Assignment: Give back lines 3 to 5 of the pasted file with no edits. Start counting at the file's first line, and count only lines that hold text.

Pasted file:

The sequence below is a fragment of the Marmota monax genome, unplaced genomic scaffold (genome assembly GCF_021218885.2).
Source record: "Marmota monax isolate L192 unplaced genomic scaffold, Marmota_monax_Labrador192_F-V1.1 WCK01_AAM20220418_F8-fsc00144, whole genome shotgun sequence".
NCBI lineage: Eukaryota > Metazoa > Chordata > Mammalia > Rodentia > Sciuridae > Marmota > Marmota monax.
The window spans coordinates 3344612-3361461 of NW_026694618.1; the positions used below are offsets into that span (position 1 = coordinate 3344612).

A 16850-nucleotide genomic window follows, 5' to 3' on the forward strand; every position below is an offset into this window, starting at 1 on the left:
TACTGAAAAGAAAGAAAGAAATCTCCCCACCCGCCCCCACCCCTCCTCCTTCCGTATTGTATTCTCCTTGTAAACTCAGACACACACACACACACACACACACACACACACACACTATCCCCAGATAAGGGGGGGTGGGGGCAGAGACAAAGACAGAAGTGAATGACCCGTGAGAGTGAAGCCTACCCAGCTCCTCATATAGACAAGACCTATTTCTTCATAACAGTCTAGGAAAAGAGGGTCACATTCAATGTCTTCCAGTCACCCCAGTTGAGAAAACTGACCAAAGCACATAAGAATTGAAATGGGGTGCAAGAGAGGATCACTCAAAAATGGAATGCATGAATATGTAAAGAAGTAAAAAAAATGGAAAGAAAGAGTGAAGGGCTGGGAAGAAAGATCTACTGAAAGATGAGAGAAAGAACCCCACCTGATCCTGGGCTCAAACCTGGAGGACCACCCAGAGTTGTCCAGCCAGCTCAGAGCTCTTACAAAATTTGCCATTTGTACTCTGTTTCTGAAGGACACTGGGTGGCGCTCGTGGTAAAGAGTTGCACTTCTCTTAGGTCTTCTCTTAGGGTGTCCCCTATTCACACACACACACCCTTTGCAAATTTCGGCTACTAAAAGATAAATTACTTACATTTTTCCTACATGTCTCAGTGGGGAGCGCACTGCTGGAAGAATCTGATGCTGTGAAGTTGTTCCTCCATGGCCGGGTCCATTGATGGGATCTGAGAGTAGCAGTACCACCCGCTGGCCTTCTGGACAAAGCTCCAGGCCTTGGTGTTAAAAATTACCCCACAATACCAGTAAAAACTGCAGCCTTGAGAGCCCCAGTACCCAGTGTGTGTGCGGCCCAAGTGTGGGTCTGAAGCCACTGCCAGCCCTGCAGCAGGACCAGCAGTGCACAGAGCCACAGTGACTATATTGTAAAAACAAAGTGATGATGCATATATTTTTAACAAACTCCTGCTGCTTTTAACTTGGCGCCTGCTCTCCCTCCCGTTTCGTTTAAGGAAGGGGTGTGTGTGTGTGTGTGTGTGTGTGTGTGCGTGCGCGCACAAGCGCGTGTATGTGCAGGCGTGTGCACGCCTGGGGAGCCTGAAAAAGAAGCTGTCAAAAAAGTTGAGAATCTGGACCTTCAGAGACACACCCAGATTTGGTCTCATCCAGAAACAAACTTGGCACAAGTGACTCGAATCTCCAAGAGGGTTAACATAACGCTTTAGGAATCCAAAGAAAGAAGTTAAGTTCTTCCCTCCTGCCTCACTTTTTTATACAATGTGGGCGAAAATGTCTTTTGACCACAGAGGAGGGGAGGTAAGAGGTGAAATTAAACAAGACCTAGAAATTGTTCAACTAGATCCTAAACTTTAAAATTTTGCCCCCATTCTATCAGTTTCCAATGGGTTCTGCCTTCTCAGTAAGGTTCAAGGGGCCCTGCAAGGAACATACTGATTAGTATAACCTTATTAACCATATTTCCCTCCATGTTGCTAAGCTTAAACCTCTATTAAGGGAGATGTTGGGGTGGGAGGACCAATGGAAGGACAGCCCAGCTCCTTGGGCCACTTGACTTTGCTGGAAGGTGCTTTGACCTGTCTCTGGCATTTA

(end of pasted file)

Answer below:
NCBI lineage: Eukaryota > Metazoa > Chordata > Mammalia > Rodentia > Sciuridae > Marmota > Marmota monax.
The window spans coordinates 3344612-3361461 of NW_026694618.1; the positions used below are offsets into that span (position 1 = coordinate 3344612).

A 16850-nucleotide genomic window follows, 5' to 3' on the forward strand; every position below is an offset into this window, starting at 1 on the left: